Undercover guerilla cell in Mosul hits back at ISIS - report
The alleged guerrillas' identities are unknown and their faces
are masked as they kidnap an Islamic State (IS, formerly ISIS)
official on the street in Iraq's second-largest city and force
him into a car at gunpoint. The man is reportedly taken to a
house where he is beaten and interrogated. The official remains
defiant, however, saying: "They are stronger than you."
The man is later shot dead, sources tell Sky News.
In another video the resistance movement group reportedly burns an IS house while the call to dawn prayers is heard across the city.
The third video allegedly shows an IS gunman guarding a building while looking away from the camera, which is next to a fighter with an AK-47 rifle. Shots ring out and the gunman squats to take cover. As more shots follow, he appears to be killed or badly injured.
The images are believed to be the first sign that some residents
of Mosul, home to 2 million people, are hitting back, according to Sky News.
"At first they were only formed into small groups, but now they have been doing daily operations," the Kurdistan-based coordinator of the secret cells operating in Mosul told the broadcaster.
"They have become the ghosts which frighten Daesh (ISIS) and threaten Daesh in the city.
"Of course we target specific people - leaders who have influence within Daesh and their leaders inside the city. We know who is who, and who to target."
The 'ghosts' are reportedly targeting foreign fighters as a priority amid reports of tensions within the ranks of IS between outsiders and local fighters, possibly over big pay differences.
READ MORE: US, Iraq planning spring assault to retake Mosul from ISIS
The deposed governor of Mosul, Atheel Nujaifi, told Sky News that recapturing the city would "not be too difficult" because "we believe there are only about 3,000 IS fighters there." The majority of the population in the Iraqi city is Sunni Muslim.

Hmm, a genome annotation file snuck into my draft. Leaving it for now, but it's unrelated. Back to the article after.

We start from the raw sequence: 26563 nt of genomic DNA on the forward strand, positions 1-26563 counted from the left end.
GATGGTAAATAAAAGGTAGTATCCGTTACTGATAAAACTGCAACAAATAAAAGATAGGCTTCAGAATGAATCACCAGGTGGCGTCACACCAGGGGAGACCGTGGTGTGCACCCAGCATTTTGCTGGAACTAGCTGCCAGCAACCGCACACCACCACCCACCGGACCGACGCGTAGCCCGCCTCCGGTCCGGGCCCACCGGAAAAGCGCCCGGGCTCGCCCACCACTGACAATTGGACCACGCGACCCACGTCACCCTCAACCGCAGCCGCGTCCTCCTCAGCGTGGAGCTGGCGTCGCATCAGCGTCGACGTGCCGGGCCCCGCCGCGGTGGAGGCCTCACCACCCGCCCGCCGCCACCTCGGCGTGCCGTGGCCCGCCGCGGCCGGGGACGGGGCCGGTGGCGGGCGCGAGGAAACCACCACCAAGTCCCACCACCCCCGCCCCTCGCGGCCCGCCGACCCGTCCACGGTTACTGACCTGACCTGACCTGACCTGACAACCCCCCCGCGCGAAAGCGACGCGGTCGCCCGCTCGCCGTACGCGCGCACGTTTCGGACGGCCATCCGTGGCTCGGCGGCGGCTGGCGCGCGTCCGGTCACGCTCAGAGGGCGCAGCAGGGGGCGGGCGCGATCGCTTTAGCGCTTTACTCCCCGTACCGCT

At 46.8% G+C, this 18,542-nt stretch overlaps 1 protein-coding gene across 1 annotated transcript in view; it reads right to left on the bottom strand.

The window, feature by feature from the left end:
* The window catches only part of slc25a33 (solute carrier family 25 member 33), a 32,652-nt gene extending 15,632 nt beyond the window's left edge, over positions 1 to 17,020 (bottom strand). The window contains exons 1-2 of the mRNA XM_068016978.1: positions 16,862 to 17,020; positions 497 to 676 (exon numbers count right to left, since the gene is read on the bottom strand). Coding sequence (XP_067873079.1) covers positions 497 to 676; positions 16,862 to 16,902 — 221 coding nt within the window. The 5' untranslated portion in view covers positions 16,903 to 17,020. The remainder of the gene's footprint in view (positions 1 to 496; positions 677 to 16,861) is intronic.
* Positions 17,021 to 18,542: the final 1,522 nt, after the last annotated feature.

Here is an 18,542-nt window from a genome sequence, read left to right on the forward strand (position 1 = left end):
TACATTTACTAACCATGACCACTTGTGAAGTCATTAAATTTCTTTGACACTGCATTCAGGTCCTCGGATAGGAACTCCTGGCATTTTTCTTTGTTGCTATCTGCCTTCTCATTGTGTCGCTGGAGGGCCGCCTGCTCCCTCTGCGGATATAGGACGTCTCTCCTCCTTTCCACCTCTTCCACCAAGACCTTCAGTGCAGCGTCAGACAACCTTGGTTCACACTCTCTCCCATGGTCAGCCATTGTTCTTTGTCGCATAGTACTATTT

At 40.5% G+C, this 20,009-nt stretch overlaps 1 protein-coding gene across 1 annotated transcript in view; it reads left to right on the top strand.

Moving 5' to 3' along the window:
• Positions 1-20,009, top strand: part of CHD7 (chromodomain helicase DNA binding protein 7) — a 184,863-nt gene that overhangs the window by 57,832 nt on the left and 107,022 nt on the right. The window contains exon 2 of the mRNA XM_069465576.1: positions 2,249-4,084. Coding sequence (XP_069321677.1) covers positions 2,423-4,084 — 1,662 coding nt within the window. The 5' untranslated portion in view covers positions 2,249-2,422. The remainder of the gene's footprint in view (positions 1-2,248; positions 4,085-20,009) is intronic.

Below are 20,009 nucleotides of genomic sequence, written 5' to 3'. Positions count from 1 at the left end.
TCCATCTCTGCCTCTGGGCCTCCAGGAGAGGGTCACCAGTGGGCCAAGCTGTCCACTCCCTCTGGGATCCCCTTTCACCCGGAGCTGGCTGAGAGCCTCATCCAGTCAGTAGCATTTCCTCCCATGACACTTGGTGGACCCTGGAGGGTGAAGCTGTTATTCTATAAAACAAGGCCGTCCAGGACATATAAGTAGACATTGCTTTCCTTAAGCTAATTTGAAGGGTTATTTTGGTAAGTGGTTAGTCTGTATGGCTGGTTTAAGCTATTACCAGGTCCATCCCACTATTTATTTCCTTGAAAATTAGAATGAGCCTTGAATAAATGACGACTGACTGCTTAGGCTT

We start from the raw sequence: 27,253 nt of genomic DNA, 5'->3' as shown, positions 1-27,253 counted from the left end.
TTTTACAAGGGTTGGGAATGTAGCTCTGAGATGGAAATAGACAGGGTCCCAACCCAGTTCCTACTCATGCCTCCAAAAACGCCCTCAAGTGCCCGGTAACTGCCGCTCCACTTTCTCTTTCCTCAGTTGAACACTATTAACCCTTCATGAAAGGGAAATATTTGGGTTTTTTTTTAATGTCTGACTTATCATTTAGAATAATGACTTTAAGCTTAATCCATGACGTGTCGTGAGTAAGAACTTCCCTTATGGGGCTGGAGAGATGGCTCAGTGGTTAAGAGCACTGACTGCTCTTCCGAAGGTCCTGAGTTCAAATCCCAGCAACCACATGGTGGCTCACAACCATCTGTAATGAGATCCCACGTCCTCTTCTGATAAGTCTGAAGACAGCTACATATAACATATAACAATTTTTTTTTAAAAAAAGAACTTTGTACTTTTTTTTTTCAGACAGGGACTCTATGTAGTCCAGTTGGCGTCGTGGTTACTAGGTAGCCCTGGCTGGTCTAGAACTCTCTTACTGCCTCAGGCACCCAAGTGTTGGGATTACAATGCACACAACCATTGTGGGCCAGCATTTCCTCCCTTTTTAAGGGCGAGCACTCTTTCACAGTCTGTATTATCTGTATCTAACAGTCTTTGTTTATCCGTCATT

He said many of the city's Sunnis would come out against ISIS only when the Baghdad government guarantees that Shiite militia would be kept away.
"The resistance is important because it shows others that we are prepared to get rid of IS.”
IS militants control vast territories in Iraq and Syria. Last June, the jihadists declared the captured areas a new Islamic State, a caliphate. Their leader, Abu Bakr al-Baghdadi, proclaimed himself a caliph and urged other radical Sunni groups to pledge their allegiance. When the IS attacked Mosul last year, the Iraqi army fled. US Central Command said late February that it will support an assault planned by an Iraqi and Kurdish military force of 20,000 – 25,000 troops for April or May to recapture the city of Mosul from IS fighters. If successful, it could be a strategic blow to the IS.
In June 2014, the jihadists launched a surprise attack on Camp Speicher, a former US Army base in Tikrit, where hundreds of captured Iraqi soldiers were summarily executed following a month-long siege. An Iraqi health official told Reuters earlier this month that Tikrit mass grave may contain bodies of 1,700 Iraqi soldiers killed by the IS. Shiite militias, who launched the military operation to take back Tikrit in March, have vowed to avenge the killings of the Iraqi soldiers.